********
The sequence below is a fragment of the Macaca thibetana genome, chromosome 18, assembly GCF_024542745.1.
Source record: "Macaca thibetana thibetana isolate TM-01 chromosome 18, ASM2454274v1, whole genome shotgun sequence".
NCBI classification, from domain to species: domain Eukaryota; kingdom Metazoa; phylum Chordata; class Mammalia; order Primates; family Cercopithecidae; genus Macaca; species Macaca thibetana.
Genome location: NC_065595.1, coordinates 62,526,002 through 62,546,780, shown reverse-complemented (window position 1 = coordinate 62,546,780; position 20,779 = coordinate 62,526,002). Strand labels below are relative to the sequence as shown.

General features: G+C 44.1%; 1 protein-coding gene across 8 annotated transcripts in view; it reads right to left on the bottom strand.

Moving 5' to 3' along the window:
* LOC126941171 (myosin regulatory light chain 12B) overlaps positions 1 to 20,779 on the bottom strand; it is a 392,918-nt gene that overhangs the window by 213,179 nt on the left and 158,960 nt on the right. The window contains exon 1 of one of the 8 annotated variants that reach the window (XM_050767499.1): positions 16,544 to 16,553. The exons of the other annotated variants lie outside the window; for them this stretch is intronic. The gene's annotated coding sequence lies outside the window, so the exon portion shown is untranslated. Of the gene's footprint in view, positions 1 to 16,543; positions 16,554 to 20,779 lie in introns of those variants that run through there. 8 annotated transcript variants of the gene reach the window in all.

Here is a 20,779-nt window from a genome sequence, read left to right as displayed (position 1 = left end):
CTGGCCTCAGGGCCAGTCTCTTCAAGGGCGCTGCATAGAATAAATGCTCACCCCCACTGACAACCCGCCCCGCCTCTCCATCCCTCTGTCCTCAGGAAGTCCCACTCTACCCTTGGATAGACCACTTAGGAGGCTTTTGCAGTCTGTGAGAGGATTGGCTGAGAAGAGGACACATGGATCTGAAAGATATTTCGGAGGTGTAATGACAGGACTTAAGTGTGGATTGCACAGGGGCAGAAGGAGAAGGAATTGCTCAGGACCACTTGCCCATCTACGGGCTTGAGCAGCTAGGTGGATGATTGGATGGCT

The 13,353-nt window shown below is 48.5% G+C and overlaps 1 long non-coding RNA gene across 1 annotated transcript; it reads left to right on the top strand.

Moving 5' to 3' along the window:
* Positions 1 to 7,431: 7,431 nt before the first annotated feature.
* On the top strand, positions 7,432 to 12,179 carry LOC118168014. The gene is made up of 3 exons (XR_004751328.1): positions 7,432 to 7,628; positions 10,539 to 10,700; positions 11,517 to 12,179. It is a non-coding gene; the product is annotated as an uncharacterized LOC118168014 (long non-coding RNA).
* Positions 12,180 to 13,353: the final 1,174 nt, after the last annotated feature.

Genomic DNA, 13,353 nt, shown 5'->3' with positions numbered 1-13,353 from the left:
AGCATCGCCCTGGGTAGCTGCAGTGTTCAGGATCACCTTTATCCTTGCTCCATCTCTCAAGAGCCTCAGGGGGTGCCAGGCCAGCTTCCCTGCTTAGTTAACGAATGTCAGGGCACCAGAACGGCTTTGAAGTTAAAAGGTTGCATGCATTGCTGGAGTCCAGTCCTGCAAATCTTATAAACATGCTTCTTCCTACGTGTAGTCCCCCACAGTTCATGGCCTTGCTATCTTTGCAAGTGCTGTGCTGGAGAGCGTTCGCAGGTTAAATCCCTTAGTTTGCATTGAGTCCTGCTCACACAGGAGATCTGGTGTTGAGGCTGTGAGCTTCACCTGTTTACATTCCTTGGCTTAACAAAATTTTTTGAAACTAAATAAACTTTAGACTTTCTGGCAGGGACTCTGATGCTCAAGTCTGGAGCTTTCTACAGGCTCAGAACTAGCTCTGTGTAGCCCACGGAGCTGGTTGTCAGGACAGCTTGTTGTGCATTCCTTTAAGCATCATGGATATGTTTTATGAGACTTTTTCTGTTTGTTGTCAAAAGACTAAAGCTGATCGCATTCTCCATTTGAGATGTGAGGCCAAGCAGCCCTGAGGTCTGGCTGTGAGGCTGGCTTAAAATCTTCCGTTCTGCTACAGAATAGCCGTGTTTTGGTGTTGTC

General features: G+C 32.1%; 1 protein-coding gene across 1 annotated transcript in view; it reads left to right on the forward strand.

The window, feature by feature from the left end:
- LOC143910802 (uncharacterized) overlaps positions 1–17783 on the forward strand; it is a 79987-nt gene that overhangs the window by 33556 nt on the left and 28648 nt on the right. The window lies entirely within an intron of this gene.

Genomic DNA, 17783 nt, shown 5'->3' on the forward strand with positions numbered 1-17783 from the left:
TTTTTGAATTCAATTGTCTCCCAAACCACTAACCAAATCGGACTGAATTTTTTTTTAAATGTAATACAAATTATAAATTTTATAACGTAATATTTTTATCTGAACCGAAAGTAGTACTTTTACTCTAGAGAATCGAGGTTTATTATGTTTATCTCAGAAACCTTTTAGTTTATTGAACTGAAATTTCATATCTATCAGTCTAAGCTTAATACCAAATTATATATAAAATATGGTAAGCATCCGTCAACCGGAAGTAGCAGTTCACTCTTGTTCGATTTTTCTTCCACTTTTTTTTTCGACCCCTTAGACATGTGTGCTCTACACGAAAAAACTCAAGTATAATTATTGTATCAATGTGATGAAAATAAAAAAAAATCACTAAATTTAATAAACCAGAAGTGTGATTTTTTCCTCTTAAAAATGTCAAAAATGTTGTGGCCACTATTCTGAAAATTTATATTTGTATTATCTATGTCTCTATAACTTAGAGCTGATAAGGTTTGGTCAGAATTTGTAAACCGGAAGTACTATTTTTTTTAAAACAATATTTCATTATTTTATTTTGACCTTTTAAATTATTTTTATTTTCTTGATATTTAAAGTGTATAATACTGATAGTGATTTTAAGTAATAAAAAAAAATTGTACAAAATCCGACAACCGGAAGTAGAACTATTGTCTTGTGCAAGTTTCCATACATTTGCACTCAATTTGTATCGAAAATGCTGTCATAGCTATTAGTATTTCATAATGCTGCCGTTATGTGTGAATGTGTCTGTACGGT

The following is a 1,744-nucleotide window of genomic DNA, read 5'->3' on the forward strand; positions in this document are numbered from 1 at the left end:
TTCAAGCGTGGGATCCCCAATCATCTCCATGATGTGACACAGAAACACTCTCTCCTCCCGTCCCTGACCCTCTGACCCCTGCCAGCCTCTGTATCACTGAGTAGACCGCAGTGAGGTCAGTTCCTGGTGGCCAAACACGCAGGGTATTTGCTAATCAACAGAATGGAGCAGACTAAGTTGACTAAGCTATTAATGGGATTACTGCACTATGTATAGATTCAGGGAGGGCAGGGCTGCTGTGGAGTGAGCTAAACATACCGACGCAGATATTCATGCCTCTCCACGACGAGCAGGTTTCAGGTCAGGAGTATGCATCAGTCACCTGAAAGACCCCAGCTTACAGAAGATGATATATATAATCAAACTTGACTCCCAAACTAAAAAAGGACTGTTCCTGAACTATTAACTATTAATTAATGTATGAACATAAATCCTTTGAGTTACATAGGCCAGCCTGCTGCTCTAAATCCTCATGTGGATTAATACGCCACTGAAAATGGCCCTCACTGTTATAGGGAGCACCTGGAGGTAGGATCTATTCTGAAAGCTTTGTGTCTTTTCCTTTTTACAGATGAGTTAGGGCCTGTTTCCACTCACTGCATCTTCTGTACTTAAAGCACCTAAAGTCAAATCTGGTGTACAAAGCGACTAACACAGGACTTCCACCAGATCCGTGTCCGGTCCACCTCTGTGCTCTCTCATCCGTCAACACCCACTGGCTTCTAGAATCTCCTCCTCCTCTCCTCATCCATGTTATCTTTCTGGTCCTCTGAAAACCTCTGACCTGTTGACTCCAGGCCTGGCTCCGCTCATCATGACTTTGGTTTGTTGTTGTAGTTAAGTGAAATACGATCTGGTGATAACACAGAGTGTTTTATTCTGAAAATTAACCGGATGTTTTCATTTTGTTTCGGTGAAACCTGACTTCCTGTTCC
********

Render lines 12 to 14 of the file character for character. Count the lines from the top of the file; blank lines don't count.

* Positions 1 to 7,431: 7,431 nt before the first annotated feature.
* On the top strand, positions 7,432 to 12,179 carry LOC118168014. The gene is made up of 3 exons (XR_004751328.1): positions 7,432 to 7,628; positions 10,539 to 10,700; positions 11,517 to 12,179. It is a non-coding gene; the product is annotated as an uncharacterized LOC118168014 (long non-coding RNA).
* Positions 12,180 to 13,353: the final 1,174 nt, after the last annotated feature.